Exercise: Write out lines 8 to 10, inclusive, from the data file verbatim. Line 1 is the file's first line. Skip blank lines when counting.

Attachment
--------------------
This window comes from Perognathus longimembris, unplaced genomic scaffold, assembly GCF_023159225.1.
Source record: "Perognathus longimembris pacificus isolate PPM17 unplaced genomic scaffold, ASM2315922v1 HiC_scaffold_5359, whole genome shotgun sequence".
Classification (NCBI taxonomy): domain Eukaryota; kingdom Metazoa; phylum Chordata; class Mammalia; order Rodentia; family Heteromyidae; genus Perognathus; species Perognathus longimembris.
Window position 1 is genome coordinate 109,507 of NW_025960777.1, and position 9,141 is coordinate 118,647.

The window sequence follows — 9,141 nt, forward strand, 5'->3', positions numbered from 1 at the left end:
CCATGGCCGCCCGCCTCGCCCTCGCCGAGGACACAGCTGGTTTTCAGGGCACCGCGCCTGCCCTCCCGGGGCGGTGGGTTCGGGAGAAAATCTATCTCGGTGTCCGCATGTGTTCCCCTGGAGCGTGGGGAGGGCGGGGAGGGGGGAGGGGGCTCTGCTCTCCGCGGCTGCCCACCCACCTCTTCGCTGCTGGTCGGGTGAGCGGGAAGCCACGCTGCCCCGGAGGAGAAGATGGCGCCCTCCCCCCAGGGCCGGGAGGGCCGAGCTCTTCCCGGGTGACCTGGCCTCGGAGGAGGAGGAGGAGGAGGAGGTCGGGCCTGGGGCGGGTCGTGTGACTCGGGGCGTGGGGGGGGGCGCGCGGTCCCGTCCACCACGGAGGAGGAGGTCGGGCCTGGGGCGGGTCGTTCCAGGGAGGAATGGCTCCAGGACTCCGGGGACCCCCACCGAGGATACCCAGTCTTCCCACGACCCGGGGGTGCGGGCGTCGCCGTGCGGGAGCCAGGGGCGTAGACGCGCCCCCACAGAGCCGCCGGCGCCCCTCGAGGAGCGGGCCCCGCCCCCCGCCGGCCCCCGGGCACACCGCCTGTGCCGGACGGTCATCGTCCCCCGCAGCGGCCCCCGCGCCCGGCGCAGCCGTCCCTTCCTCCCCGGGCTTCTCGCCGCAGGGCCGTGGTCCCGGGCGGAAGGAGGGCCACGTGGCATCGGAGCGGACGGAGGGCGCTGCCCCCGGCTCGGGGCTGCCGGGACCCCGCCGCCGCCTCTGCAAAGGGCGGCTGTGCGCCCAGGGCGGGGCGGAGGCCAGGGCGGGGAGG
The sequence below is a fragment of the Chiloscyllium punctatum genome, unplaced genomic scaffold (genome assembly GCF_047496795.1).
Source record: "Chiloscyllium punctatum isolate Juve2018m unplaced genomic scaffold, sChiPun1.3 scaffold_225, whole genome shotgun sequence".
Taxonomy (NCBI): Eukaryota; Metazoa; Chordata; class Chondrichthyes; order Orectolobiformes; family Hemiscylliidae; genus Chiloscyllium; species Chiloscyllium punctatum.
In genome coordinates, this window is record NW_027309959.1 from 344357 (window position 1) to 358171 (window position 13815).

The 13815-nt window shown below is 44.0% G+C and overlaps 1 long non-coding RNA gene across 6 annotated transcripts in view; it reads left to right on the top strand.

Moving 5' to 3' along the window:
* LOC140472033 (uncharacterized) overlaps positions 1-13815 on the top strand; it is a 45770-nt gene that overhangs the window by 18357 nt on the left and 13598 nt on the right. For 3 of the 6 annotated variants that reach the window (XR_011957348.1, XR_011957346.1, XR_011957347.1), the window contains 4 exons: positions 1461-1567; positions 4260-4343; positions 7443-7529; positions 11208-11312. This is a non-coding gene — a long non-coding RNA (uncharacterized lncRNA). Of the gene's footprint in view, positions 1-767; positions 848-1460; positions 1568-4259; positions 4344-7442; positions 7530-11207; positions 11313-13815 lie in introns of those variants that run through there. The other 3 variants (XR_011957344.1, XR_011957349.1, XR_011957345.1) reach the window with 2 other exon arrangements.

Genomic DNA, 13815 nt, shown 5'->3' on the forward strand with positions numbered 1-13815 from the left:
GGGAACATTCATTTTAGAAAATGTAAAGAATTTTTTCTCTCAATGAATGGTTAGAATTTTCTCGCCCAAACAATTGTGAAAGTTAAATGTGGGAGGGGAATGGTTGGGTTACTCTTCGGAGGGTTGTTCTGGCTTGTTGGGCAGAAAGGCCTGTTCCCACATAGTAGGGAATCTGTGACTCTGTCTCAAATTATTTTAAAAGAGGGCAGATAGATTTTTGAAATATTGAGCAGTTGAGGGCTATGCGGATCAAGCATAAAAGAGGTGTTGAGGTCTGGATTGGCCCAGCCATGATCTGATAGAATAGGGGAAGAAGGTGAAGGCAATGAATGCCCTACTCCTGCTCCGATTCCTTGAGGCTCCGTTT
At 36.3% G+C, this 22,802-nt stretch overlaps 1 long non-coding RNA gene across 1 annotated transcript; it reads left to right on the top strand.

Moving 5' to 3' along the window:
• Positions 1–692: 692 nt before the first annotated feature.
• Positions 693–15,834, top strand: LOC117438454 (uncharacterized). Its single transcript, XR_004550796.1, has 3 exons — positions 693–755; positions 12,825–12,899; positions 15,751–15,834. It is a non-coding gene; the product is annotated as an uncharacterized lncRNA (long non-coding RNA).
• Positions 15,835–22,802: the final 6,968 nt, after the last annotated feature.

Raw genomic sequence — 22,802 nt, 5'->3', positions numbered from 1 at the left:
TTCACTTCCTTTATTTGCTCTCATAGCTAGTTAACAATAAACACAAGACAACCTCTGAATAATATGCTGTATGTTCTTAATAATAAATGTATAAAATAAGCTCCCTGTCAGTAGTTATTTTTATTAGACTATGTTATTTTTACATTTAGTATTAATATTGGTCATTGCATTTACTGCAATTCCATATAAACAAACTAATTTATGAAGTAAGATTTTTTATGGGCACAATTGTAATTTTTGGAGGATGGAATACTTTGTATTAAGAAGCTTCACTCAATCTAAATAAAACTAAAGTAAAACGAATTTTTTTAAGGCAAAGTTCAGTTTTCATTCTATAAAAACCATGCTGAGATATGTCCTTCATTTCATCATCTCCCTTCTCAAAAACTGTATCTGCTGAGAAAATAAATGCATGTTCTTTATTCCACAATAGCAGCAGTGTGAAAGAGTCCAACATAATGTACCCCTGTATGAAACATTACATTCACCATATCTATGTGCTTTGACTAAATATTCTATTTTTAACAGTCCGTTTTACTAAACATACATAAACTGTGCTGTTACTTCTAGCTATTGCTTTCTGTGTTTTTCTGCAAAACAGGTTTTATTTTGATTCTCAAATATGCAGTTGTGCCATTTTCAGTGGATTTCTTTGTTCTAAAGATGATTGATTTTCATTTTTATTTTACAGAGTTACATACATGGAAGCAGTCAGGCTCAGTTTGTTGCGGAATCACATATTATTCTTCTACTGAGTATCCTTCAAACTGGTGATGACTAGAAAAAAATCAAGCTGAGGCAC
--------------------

Source record: "Chiloscyllium punctatum isolate Juve2018m unplaced genomic scaffold, sChiPun1.3 scaffold_225, whole genome shotgun sequence".
Taxonomy (NCBI): Eukaryota; Metazoa; Chordata; class Chondrichthyes; order Orectolobiformes; family Hemiscylliidae; genus Chiloscyllium; species Chiloscyllium punctatum.
In genome coordinates, this window is record NW_027309959.1 from 344357 (window position 1) to 358171 (window position 13815).